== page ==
“Очекујте нас”, наводи се у поруци Анонимуса, преноси Кликс
Expect us, says the anonymous message, reports Kliks.

Those that know Russian can recognize the “-jte” ending of the imperative (command) “expect”.

нас is the same as in Russian.

наводи се is a reflexive verb with се being the reflexive pronoun. I guess it’s a passive sense in the third person singular present tense meaning “is being said”.

у поруци = in the message. у is the same as the Russian preposition “в”, only with the locative case ending -и instead of a prepositional case. порука → поруци

Анонимуса = Genitive singular of Анонимус. Or it could be the genitive plural too actually. Lol :frowning:

преноси = third person singular present tense of преносити meaning “reports”.

My point being that if you already knew Russian or another Slavic language with an intact case system (so forget Bulgarian and Macedonian) and you learned the Serbian case system and verb tenses you wouldn’t have too much trouble understanding this sentence if you just looked up the words. This is why children’s books are (maybe) completely unnecessary for jaliscostate and myself.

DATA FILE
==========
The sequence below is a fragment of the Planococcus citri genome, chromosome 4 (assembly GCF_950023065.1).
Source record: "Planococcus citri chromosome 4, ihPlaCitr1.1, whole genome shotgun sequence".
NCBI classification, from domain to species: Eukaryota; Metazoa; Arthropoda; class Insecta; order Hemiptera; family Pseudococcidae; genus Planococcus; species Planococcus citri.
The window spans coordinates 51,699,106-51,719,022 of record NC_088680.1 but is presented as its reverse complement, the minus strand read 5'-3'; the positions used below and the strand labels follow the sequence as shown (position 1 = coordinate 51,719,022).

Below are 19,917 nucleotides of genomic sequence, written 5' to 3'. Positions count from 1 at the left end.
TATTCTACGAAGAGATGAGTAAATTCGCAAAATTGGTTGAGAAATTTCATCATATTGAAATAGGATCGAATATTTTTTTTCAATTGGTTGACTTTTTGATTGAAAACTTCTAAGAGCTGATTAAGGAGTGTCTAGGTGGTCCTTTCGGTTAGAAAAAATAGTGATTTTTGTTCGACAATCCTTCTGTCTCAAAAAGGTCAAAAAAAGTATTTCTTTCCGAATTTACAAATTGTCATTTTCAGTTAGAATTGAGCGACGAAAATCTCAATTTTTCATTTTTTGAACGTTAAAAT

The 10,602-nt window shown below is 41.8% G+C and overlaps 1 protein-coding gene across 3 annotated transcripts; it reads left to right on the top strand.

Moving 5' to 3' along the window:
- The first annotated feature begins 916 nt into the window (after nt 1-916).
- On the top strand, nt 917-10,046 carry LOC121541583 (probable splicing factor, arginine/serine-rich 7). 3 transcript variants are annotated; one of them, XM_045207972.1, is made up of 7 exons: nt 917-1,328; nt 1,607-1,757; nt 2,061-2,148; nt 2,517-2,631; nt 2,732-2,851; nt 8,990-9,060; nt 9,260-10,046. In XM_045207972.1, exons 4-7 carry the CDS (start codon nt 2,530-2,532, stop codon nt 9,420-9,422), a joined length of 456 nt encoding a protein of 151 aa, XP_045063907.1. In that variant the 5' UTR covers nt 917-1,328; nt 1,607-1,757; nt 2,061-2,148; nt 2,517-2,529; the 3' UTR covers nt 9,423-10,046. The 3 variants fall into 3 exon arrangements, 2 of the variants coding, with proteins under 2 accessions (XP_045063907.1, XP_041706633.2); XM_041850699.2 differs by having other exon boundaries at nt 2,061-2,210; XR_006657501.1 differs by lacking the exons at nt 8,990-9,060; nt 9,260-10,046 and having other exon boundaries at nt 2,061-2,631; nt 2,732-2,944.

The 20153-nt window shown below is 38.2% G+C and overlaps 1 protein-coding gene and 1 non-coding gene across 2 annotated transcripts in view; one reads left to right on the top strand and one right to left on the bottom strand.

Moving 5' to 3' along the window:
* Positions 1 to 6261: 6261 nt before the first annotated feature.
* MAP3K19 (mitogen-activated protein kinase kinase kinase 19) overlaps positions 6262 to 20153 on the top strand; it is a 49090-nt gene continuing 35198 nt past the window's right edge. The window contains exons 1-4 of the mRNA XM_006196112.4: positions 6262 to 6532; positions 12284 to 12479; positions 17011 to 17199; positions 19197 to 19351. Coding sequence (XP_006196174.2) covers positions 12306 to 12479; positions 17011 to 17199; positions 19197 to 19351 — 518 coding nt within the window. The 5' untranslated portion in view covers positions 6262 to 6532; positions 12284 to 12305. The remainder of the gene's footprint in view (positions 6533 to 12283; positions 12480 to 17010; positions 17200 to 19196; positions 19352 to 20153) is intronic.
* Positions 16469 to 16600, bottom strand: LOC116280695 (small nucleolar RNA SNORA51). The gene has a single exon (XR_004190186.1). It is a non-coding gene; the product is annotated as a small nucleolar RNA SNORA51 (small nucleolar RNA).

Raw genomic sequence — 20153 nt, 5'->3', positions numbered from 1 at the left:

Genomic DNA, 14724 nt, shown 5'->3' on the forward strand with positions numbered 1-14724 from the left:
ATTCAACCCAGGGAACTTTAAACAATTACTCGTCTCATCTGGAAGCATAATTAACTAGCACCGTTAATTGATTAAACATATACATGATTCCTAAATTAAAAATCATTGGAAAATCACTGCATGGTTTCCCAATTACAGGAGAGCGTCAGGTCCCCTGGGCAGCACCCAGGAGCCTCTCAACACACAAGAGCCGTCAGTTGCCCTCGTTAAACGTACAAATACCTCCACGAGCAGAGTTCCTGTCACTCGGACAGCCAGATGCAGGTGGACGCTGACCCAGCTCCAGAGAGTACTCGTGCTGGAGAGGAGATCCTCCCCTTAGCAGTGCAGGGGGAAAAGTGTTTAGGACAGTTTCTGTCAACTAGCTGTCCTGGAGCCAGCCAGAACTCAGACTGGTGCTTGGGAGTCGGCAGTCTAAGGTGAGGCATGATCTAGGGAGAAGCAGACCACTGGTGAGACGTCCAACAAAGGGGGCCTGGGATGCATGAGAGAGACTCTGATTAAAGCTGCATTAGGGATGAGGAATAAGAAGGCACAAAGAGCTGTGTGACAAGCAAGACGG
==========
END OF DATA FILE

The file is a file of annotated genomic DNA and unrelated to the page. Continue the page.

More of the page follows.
Here’s a trick I recently discovered: In Firefox press ctrl+tab to switch tabs. This way you can easily switch between wiktionary (or whichever dictionary you’re using) and what you’re reading. Looking up words becomes so easy that it’s almost shameful.

For Korean, Talk to me in Korean is a good source for beginner and intermediate material. They have allowed us to put some in our library. For more you will have to buy it from them, convert if necessary using Calibre and import into LingQ.

have put a fair amount of transcribed advanced Korean podcasts into our library. The biggest problem with Korean, other than the lack of good intermediate material, is the fact that google translate is very unreliable, mostly useless, and even dictionaries often don’t provide relevant translations.

Ukrainian is somewhat between Polish and Russian in terms of vocabulary, certainly not as close as Scandinavian and Romance languages when it comes to vocabulary.

However, there is enough of an overlap that you can get onto authentic content quite quickly using LingQ, as long as you are somewhat tolerant of uncertainty. I would also get a starter book or download a grammar from the internet for the occasional review.

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@ijoh

You’re right. How well do you know Serbian? Such a great language choice.

@ress

Any pair no. Romanian is the lost cousin of latin languages and icelandic is probably the same for scandinavians. It’d be great if ijoh could enlighten us on icelandic.

I only know French and Spanish and can read Portuguese, Catalunyan (not sure if that’s how you call it in English) and Italian without any problems. Can’t speak them nor do I understand everything in their spoken forms though.